Stone also examines the more personal battles going on within this specific platoon. There's a tug of war between the two sergeants leading this group of soldiers. There's also drug use, problems between the new recruits and the guys that are already there, and racial tension that threatens to boil over at times. It's careful in showing the many different aspects of the military life witnessed by the soldiers of that era. There is also tension between those drafted into the Vietnam War and those who had chosen to be there.
The draft was still around in America during the Vietnam war, so young men had no choice but to serve if chosen. But there were others who enlisted, anxious to fight in a far-off war. Stone effectively shows this contrast in Platoon. Some of soldiers we meet are scared out of their minds; some are on the verge of breaking down, and others just want to get out there and kill something. You have to have a deep cast to adequately represent the many different types of individuals involved. From those who just want to go home to soldiers with a warrior's mentality, it's all shown here.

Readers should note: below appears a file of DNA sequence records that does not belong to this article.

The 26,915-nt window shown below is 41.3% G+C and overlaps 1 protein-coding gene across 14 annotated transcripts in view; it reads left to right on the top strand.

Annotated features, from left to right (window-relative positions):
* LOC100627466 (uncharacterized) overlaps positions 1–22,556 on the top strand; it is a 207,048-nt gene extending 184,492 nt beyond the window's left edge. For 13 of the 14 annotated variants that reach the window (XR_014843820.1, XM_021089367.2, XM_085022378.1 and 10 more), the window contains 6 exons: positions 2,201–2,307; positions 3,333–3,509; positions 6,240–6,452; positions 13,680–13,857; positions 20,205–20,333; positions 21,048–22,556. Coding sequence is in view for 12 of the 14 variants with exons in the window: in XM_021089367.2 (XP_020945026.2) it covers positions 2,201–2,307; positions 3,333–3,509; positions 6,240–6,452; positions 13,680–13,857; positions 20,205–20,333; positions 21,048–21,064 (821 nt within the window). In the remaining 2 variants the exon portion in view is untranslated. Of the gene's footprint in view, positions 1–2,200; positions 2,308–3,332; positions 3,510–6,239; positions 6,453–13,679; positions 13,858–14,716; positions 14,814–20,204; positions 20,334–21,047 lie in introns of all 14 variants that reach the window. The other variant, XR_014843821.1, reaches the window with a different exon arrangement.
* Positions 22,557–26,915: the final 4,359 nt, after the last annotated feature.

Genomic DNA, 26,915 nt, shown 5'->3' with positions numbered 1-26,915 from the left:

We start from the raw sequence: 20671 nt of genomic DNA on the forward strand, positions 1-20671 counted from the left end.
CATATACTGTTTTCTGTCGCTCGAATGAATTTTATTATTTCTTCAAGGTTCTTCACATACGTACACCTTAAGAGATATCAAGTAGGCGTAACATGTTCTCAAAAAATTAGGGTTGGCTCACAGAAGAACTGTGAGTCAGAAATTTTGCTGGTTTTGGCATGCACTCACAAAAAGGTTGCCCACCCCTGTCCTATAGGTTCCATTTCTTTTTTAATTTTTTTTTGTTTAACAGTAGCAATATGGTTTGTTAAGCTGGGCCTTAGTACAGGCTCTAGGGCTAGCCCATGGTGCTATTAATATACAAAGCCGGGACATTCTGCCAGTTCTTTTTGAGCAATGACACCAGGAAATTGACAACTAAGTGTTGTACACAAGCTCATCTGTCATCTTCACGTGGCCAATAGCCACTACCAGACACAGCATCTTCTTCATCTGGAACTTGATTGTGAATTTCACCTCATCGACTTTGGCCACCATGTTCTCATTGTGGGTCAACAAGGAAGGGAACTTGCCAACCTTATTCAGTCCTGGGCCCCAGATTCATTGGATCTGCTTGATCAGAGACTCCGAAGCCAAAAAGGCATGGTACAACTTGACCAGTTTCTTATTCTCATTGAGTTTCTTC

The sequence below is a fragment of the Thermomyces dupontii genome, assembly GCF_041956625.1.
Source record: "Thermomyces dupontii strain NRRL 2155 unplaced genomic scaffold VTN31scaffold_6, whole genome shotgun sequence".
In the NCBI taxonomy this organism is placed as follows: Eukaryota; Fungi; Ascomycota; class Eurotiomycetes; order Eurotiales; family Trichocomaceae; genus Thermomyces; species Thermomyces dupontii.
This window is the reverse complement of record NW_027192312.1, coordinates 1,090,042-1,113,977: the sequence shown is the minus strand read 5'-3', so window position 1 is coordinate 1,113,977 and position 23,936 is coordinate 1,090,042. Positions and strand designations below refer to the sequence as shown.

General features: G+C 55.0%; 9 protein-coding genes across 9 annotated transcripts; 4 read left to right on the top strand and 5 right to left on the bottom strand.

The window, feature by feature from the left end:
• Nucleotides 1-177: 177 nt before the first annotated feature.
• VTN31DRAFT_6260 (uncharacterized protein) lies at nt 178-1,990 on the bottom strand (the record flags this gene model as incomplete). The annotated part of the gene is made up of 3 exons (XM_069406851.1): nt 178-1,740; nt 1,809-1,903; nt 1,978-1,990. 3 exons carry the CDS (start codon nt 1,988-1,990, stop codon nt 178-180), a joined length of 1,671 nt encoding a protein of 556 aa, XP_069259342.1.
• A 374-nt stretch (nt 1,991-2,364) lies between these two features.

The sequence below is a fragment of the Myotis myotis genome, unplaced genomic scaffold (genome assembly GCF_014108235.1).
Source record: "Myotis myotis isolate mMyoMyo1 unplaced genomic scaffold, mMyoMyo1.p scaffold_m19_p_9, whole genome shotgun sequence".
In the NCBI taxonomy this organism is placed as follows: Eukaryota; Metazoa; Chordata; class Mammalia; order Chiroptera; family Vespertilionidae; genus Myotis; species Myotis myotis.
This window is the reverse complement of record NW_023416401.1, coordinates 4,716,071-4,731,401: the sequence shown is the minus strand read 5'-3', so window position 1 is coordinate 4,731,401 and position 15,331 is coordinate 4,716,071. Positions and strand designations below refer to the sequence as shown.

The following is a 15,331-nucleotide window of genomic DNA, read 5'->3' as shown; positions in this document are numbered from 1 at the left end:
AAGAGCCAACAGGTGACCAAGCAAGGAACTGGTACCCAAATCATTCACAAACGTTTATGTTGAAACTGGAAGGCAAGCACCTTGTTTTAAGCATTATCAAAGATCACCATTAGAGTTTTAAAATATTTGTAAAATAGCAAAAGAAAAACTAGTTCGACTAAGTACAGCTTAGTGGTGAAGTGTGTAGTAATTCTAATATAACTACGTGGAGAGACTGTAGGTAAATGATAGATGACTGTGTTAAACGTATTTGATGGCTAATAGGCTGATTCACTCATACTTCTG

We all know that wars will not only kill people, but they can also destroy lives and damage souls. Platoon takes time to show us why some of those things might happen by creating a sense of realism to the film. Nothing is glorified here, but there are many questions raised about the morality of some of its players and the war itself are. Platoon paints a picture of good vs. evil while being in a world that's filled with shades of gray. If you want to watch a film that has plenty of meaning to go along with great acting, writing and directing, look no further than this award winning epic.